MIT develops Arctic wetsuit for the Navy

A team of scientists at the Massachusetts Institute of Technology (MIT) and George Mason University is working to create a wetsuit for the US Navy, designed for use in cold Arctic waters. The project is funded by the Office of Naval Research (ONR).

The goal of the project is to create a diving suit in which divers can feel comfortable in icy water, like marine mammals - whales, walruses and seals.

Most current wetsuits use a combination of neoprene and a small layer of water heated by the diver's body to retain warmth, which provides an acceptable level of warmth in waters with temperatures between 10 and 25 ° C.

In the new diving suit, the heat-insulating layer of air in the pores of neoprene is replaced by heavy inert gases - xenon and krypton, which give neoprene properties similar to the fat layer of marine animals. To make such a replacement, it is necessary to place the wetsuit in a special tank and start pumping inert gas there. In a few hours, the gas penetrates the pores and displaces air from there.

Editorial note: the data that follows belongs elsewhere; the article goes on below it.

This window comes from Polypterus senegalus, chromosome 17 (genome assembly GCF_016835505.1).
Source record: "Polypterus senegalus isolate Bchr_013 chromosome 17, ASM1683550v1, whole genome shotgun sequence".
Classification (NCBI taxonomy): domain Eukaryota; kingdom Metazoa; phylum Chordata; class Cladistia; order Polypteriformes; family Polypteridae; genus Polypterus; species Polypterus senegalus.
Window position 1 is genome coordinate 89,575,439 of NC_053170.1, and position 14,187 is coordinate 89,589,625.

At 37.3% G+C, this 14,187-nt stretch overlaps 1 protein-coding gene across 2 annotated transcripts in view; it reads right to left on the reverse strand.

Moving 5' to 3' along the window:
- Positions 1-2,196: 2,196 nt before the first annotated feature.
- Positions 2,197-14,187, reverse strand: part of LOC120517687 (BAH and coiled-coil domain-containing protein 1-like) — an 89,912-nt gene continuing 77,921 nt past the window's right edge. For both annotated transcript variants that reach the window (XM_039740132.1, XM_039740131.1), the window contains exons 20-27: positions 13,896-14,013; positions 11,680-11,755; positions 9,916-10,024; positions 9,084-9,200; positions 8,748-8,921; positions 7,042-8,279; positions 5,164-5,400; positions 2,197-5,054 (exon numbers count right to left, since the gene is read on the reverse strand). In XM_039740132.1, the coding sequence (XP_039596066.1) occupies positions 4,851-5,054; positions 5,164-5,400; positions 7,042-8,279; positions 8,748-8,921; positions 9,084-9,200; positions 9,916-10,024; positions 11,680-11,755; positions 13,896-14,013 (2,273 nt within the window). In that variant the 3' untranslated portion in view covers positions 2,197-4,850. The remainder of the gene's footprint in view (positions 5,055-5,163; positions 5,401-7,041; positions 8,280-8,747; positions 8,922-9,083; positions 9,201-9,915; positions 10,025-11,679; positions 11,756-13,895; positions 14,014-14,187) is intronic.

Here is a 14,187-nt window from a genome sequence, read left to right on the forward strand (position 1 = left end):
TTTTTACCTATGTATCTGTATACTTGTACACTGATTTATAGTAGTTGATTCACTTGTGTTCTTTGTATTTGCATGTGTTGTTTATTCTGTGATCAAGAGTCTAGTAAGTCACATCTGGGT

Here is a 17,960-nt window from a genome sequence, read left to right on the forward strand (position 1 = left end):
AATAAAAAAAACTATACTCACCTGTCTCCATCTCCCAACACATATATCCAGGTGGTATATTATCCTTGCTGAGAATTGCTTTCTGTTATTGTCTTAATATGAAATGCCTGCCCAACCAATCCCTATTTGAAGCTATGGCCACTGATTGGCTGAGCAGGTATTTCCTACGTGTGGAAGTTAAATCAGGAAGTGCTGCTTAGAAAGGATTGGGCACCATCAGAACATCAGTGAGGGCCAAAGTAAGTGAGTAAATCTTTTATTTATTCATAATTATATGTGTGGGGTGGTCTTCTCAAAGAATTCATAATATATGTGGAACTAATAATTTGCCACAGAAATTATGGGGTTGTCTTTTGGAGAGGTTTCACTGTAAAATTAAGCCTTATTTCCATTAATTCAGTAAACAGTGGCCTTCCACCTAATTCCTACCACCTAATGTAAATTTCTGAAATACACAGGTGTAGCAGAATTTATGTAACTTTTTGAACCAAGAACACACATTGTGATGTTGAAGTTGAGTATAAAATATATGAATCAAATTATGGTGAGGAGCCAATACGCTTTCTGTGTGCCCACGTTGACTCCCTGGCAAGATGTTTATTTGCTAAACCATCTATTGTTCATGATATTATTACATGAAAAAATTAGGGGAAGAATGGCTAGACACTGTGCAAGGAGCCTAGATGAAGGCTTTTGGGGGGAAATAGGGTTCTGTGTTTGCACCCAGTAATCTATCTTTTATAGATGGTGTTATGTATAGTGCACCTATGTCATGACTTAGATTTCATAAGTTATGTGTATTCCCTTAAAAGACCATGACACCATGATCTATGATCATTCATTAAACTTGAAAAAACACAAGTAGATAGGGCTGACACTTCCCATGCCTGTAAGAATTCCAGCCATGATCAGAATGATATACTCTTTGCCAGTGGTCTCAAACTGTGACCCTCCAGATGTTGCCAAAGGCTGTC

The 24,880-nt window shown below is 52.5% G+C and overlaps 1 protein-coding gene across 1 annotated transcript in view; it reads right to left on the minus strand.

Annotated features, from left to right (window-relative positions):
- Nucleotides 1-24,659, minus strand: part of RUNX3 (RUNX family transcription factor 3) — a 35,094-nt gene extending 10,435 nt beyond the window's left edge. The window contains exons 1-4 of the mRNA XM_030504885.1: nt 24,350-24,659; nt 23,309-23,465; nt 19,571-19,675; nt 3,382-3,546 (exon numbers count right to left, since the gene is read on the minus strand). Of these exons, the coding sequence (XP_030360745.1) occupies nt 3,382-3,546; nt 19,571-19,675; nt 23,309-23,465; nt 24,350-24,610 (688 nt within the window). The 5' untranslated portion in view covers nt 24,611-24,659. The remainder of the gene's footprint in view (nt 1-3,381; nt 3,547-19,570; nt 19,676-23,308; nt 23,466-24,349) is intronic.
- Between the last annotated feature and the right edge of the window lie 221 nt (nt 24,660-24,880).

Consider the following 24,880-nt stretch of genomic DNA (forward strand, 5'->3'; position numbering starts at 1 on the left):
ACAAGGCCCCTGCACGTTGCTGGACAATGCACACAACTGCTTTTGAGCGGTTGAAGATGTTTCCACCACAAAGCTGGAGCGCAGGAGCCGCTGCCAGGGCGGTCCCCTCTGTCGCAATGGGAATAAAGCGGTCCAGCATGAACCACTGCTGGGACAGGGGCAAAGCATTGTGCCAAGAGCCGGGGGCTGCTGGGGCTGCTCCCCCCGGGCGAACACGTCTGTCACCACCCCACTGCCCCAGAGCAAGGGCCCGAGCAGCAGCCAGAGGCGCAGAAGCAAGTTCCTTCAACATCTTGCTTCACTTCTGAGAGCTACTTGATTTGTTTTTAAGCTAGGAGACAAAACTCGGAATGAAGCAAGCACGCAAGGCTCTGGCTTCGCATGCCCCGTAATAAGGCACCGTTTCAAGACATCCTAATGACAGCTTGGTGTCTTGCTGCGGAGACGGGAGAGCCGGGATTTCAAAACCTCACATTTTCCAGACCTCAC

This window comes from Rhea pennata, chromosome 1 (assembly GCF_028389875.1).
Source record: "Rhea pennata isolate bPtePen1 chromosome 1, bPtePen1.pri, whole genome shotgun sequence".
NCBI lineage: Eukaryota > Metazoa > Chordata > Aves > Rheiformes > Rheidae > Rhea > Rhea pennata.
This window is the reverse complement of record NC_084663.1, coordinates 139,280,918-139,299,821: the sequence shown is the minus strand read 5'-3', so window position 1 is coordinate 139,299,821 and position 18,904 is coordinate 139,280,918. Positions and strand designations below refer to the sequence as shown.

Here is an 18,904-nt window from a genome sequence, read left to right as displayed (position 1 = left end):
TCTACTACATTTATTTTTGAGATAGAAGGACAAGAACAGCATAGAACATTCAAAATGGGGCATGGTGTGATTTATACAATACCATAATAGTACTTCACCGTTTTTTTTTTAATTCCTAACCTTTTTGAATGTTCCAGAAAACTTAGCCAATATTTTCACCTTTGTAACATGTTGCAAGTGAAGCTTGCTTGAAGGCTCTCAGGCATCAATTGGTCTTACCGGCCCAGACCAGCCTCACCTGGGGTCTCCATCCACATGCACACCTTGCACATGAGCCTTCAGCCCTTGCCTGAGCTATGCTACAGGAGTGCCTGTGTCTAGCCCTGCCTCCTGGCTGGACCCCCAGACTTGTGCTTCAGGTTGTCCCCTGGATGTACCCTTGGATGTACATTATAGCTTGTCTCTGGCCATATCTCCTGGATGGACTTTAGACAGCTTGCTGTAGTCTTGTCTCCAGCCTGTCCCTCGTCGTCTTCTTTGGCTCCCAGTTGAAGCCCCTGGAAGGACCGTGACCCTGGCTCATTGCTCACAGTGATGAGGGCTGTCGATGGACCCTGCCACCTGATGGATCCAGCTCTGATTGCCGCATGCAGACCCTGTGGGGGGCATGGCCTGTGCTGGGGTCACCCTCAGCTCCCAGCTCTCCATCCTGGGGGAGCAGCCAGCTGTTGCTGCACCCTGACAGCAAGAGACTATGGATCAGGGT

According to ONR specialists, thanks to this, the suit retains heat for several hours at temperatures up to 10 ° C. The suit is gassed a few hours before the dive. To prevent the gas from escaping, the treated wetsuit is placed in a sealed plastic bag.

The product is currently tested under laboratory conditions. The next stage is sea trials with the participation of civilian divers and Navy specialists.